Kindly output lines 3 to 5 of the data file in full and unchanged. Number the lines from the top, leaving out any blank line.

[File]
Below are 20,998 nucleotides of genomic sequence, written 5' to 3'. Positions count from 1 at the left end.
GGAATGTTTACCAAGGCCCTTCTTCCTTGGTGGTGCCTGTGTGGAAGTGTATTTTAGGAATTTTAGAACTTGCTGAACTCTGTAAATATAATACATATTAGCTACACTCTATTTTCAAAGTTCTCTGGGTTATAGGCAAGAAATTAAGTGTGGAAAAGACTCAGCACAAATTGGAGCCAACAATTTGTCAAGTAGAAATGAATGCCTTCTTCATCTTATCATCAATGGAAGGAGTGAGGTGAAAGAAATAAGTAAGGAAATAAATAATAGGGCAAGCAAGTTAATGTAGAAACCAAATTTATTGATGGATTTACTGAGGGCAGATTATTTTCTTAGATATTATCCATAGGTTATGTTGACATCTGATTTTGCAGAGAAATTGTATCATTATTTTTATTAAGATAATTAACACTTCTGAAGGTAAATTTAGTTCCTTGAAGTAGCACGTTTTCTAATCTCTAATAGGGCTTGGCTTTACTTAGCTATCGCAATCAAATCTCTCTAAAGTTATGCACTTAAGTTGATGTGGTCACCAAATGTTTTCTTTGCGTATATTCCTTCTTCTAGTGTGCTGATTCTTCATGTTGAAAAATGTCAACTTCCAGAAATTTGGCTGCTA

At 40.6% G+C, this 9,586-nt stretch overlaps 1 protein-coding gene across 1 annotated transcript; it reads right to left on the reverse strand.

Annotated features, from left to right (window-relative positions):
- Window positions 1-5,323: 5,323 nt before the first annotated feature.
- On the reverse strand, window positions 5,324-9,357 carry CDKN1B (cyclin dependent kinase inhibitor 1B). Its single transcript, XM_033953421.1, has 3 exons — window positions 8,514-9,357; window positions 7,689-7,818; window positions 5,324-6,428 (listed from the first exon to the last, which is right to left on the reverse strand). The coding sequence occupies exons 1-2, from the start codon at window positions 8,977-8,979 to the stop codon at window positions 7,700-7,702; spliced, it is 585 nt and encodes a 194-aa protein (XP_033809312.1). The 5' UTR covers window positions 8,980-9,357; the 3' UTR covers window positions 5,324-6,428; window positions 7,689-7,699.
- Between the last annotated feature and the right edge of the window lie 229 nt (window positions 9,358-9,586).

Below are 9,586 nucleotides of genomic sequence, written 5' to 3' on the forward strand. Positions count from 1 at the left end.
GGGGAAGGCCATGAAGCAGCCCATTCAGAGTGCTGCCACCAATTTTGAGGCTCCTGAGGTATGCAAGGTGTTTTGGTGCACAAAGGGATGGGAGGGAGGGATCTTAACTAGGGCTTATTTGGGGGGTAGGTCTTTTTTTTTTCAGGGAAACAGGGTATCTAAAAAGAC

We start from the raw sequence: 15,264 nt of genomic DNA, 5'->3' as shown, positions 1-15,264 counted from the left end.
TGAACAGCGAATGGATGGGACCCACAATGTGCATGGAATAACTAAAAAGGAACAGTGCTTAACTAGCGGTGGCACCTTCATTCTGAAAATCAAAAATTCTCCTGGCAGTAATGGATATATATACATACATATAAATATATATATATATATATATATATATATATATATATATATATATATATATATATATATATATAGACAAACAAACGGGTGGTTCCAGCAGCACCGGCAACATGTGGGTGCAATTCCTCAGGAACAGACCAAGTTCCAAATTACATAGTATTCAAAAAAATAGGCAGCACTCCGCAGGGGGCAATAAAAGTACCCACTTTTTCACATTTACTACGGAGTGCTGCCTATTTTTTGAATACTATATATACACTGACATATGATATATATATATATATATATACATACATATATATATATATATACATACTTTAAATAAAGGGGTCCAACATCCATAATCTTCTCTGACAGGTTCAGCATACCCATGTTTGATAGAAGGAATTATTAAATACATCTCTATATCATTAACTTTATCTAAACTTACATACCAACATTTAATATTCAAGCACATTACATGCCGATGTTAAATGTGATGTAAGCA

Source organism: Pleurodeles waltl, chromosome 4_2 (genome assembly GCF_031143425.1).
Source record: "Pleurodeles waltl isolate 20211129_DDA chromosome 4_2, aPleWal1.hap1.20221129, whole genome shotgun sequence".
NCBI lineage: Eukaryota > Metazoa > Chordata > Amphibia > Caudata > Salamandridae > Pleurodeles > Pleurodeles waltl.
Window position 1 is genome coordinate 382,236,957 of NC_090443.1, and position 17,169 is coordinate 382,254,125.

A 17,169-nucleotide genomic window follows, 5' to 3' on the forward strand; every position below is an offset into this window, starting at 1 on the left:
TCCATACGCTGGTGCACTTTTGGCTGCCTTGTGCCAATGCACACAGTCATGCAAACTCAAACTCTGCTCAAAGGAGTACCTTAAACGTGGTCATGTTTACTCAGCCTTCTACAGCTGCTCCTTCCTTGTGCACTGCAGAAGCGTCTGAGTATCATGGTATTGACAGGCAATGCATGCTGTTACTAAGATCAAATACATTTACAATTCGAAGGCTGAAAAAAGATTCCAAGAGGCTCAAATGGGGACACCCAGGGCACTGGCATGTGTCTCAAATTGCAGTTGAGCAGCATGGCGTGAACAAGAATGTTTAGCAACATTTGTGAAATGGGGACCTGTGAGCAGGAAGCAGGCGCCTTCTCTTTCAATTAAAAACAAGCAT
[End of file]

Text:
At 40.6% G+C, this 9,586-nt stretch overlaps 1 protein-coding gene across 1 annotated transcript; it reads right to left on the reverse strand.

Annotated features, from left to right (window-relative positions):
- Window positions 1-5,323: 5,323 nt before the first annotated feature.